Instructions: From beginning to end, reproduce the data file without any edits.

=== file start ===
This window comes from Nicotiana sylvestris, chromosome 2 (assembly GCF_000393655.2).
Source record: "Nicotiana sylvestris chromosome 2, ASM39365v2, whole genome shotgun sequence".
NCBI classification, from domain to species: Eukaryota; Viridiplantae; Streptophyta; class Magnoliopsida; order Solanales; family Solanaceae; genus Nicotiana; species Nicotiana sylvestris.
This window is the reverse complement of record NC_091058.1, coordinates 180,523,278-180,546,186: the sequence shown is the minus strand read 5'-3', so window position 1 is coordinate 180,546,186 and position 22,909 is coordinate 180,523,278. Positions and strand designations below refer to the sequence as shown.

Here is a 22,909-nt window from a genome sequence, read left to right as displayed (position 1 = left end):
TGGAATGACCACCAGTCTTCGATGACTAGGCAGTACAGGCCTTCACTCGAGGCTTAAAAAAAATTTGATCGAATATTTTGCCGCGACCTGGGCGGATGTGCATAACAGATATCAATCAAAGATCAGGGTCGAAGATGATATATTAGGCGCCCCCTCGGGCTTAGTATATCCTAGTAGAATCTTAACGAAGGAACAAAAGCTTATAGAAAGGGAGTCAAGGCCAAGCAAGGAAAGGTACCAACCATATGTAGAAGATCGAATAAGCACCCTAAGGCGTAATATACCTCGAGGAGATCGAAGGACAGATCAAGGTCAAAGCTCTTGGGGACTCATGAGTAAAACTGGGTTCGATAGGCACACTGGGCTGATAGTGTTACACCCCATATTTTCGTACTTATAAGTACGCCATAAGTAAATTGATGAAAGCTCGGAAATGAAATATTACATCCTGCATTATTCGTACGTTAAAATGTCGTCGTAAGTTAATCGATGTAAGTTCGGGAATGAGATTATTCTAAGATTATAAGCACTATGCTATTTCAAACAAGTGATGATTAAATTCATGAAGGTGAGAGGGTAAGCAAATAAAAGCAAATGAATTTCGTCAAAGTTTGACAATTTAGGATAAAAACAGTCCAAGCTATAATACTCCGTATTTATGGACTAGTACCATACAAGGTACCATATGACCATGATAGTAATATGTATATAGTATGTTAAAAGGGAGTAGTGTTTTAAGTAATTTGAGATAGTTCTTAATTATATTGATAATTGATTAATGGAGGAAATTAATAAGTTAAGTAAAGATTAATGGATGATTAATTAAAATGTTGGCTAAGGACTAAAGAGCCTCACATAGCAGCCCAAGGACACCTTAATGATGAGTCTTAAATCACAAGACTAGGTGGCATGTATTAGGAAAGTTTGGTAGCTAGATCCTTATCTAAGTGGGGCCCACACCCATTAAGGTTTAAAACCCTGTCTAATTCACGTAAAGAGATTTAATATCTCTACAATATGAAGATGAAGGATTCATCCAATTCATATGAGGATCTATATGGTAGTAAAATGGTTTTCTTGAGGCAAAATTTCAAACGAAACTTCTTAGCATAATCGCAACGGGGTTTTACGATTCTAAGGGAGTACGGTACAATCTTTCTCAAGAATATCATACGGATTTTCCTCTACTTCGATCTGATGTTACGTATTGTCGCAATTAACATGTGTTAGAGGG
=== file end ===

This window comes from Nicotiana sylvestris, chromosome 2 (assembly GCF_000393655.2).
Source record: "Nicotiana sylvestris chromosome 2, ASM39365v2, whole genome shotgun sequence".
NCBI classification, from domain to species: Eukaryota; Viridiplantae; Streptophyta; class Magnoliopsida; order Solanales; family Solanaceae; genus Nicotiana; species Nicotiana sylvestris.
This window is the reverse complement of record NC_091058.1, coordinates 180,523,278-180,546,186: the sequence shown is the minus strand read 5'-3', so window position 1 is coordinate 180,546,186 and position 22,909 is coordinate 180,523,278. Positions and strand designations below refer to the sequence as shown.

Here is a 22,909-nt window from a genome sequence, read left to right as displayed (position 1 = left end):
TGGAATGACCACCAGTCTTCGATGACTAGGCAGTACAGGCCTTCACTCGAGGCTTAAAAAAAATTTGATCGAATATTTTGCCGCGACCTGGGCGGATGTGCATAACAGATATCAATCAAAGATCAGGGTCGAAGATGATATATTAGGCGCCCCCTCGGGCTTAGTATATCCTAGTAGAATCTTAACGAAGGAACAAAAGCTTATAGAAAGGGAGTCAAGGCCAAGCAAGGAAAGGTACCAACCATATGTAGAAGATCGAATAAGCACCCTAAGGCGTAATATACCTCGAGGAGATCGAAGGACAGATCAAGGTCAAAGCTCTTGGGGACTCATGAGTAAAACTGGGTTCGATAGGCACACTGGGCTGATAGTGTTACACCCCATATTTTCGTACTTATAAGTACGCCATAAGTAAATTGATGAAAGCTCGGAAATGAAATATTACATCCTGCATTATTCGTACGTTAAAATGTCGTCGTAAGTTAATCGATGTAAGTTCGGGAATGAGATTATTCTAAGATTATAAGCACTATGCTATTTCAAACAAGTGATGATTAAATTCATGAAGGTGAGAGGGTAAGCAAATAAAAGCAAATGAATTTCGTCAAAGTTTGACAATTTAGGATAAAAACAGTCCAAGCTATAATACTCCGTATTTATGGACTAGTACCATACAAGGTACCATATGACCATGATAGTAATATGTATATAGTATGTTAAAAGGGAGTAGTGTTTTAAGTAATTTGAGATAGTTCTTAATTATATTGATAATTGATTAATGGAGGAAATTAATAAGTTAAGTAAAGATTAATGGATGATTAATTAAAATGTTGGCTAAGGACTAAAGAGCCTCACATAGCAGCCCAAGGACACCTTAATGATGAGTCTTAAATCACAAGACTAGGTGGCATGTATTAGGAAAGTTTGGTAGCTAGATCCTTATCTAAGTGGGGCCCACACCCATTAAGGTTTAAAACCCTGTCTAATTCACGTAAAGAGATTTAATATCTCTACAATATGAAGATGAAGGATTCATCCAATTCATATGAGGATCTATATGGTAGTAAAATGGTTTTCTTGAGGCAAAATTTCAAACGAAACTTCTTAGCATAATCGCAACGGGGTTTTACGATTCTAAGGGAGTACGGTACAATCTTTCTCAAGAATATCATACGGATTTTCCTCTACTTCGATCTGATGTTACGTATTGTCGCAATTAACATGTGTTAGAGGG